Skip to main content

Poets Dakota Feirer, Samuel Wagan Watson and Luke Patterson weave histories and stories, at once immensely personal and radically political, into poetry visualisations that poignantly subvert and reshape the ‘archive’. These works enter into a dialogue with the pervasive forces that have colonised and dehumanised Australia's First Nations people. Forces that continue to this day.   

The poets first took their inspiration from Australian plant specimens held in the National Herbarium of New South Wales. The poems that emerged from the aged parchment provide the pressed specimens with a new life, a new narrative, a new story. A story that imaginatively includes what has been denied a voice. Until now.  
Commissioned by Prudence Gibson and Amanda Lucas-Frith, Managing Editor of Plumwood Mountain Journal, these poems are part of a suite of poems commissioned to respond to plant specimens in the herbarium collection. These films, funded by AIATSIS, are the result of those commissions.

'Arts and narrative have the capacity to mediate difficult issues around plant naming and classification. Poetry can evoke the deepest beauty of plants, while also addressing questions of Indigenous erasure and the long process of decolonising collection institutions.' Prudence Gibson

Filmed on Gubbi Gubbi, Jagera and Turrbal lands, and with creative direction from the poets themselves, these poetry visualisations are powerful statements of Blak sovereignty. 

When you talk to Country, Country talks back.

Brachychiton acerifolius

Dakota Feirer is a Bundjalung and Gumbaynggirr storyteller threading his voice through innovative and interdisciplinary mediums which explores Indigenous cultural sovereignty in the 21st century.
  • Brachychiton acerifolius by Dakota Feirer

    ‘A red flowering Kurrajong. Sergeant Clark writes:
    - seeds from this tree have been sown on many occasions but
    …there from invariably produces a white flower.’

    Bloodstained pages frame
    rules of
    an imperial game
    executioners, knighted by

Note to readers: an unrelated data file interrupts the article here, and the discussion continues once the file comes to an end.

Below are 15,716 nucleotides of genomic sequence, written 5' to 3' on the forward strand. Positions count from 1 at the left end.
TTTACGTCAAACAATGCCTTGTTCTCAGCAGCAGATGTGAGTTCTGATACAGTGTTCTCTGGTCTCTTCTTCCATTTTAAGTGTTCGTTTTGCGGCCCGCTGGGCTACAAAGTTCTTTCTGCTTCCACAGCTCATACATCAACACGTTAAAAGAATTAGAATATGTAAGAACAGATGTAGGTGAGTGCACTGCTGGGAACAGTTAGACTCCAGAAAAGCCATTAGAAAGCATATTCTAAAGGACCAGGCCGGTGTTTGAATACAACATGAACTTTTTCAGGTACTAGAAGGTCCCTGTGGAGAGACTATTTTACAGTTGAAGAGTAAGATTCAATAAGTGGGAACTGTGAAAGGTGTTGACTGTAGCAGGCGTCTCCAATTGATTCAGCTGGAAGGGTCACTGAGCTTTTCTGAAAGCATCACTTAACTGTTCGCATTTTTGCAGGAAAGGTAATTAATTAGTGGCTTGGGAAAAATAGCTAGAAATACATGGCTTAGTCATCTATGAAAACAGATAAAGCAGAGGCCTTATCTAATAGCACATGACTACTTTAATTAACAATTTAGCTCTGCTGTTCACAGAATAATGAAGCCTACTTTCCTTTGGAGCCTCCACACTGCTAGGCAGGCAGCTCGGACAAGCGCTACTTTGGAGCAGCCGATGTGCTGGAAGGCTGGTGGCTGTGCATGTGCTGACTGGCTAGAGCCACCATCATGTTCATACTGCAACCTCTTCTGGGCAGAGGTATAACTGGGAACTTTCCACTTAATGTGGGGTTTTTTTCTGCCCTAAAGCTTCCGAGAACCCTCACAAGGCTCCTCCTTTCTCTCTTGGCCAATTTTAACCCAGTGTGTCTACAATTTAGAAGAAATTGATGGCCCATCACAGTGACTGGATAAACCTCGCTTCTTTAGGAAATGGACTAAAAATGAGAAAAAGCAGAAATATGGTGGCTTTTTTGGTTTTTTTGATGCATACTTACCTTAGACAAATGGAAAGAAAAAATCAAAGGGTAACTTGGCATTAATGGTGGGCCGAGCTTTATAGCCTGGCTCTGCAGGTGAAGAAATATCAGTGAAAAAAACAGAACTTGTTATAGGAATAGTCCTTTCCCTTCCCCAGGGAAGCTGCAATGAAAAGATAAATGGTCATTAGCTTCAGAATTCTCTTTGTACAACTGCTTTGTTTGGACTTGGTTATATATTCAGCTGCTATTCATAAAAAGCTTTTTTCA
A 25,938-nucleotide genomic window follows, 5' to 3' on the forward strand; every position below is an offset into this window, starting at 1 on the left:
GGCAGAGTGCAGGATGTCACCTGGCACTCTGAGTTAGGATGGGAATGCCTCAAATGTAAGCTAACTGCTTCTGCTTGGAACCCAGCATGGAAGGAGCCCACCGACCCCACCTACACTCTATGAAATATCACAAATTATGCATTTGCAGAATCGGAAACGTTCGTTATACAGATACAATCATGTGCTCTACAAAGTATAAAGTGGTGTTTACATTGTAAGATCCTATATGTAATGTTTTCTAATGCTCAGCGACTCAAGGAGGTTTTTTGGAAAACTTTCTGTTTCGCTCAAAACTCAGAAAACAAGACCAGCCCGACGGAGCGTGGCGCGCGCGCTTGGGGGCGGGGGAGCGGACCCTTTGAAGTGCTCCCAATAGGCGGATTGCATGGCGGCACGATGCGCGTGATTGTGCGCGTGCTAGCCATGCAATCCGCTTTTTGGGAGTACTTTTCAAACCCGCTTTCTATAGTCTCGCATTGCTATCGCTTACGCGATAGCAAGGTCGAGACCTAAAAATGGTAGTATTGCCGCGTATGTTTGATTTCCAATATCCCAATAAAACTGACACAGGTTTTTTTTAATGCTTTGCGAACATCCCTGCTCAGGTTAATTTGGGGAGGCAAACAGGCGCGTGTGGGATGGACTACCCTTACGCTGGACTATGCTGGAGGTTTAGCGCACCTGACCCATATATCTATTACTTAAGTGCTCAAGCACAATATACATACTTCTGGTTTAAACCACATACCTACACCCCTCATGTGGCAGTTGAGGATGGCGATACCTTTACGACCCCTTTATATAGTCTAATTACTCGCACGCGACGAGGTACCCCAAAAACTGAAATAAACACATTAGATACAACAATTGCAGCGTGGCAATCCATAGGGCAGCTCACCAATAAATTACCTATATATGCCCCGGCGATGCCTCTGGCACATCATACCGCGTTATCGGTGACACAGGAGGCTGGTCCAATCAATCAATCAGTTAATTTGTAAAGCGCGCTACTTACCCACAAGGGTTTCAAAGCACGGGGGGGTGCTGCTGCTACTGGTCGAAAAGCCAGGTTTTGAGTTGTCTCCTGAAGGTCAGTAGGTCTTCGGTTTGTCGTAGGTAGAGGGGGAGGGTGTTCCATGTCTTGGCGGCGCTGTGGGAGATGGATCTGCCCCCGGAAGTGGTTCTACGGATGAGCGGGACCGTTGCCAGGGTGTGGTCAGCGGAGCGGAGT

precious appellatives

    Each stroke
    of ink
    on paper
    on sacred land and paperbarks.

    Though true
    depth is absent
    from inkpot.
    a royal
    above the deepest
    of stories.

    waltzing matilda
    through their
    curated gardens
    of stolen knowledge
    dancing above
    a terra nullius.

    Botany has
    both raped and erased
    your flame
    your name now.

    Under the guise
    of a blind Latin
    seeds and leaves
    crushed between leather
    of boot and journal
    now mere shadows
    across spreadsheet.

    songlines are no less dismembered beyond these cells
    roots thread deeper than introduced infrastructure
    when belly holds water and hands bleed rivers
    holding memory and babies. women’s business tree.

Old Man Banksia

Luke Patterson is a Gamilaroi poet, folklorist and musician living on Gadigal lands. His poetry delves into the entangled ecologies of language and history, moving towards a future in the post-colony.
  • Old Man Banksia by Luke Patterson

    here is the wind
    that brings life to the flower
    cream yellow

    chalky cliffs resembling
    those of old england

    inflorescence bees and honey
    honey-eaters perch
    antiquities lumpy bark

    an opening appearing
    like a harbour

    this ardent sentry guards
    a roughened coast
    weathered autochthonous

    the appearance
    of highest fertility

    the flower golden
    browns the myth that nature
    conspires against us

    our boat proceeded
    along shore

    seed in a bunker
    wailing for fire singing
    for rain elementary

    in the distance
    small smoke rising

    Italicised lines are drawn from the diaries of Joseph Banks.

An Illumines-cant Transmogrification of Being: Encountering the Ghost Gum

Samuel Wagan Watson was the 2019 recipient of the Patrick White Literature Prize. Coming from a Wunjaburra/Germanic ancestry, his entire process is a meshing of cultures and mediums to achieve his artistic outcomes.
  • An Illumines-cant Transmogrification of Being: Encountering the Ghost Gum by Samuel Wagan Watson

    It unfolded on a dark and stormy evening…Lost in the sheer-fright of night-fire…Echoes of
    thunder-clap ebbing, the lightning smashed against the virginal and slender lure of its
    smooth body…

    Myrtaceae Eudicots shining in the wilderness of empty screams, the composites of such
    alluring skin a mystery, in an Albert Namatjira water-colour affinity to glow forever,
    caught…The leaves in mortal hands rub caustic eucalyptus cologne…How the old-ones
    collected trail of its blood to render resins so strong…The unique smell of bush-fire would
    be so lost without its burning demise…

    Possessed by incarnate passion the solace of the bush screams with mute insanity…


Listen to interviews with each of the poets.
  • Dakota Feirer

  • Luke Patterson

  • Samuel Wagan Watson


The Herbarium Tales poetry project was curated by Amanda Lucas-Frith, Plumwood Mountain Journal and Prudence Gibson, project director of The Herbarium Tales, an Australian Research Council project at the University of New South Wales.

The project was funded by AIATSIS and premiered at the House of Oz during the 2022 Edinburgh International and Fringe Festivals.

Partners include The Royal Botanic Garden Sydney, Bundanon Trust, University of New South Wales and Open Humanities Press.

Video production and editing by Article One.

Last updated: 23 November 2022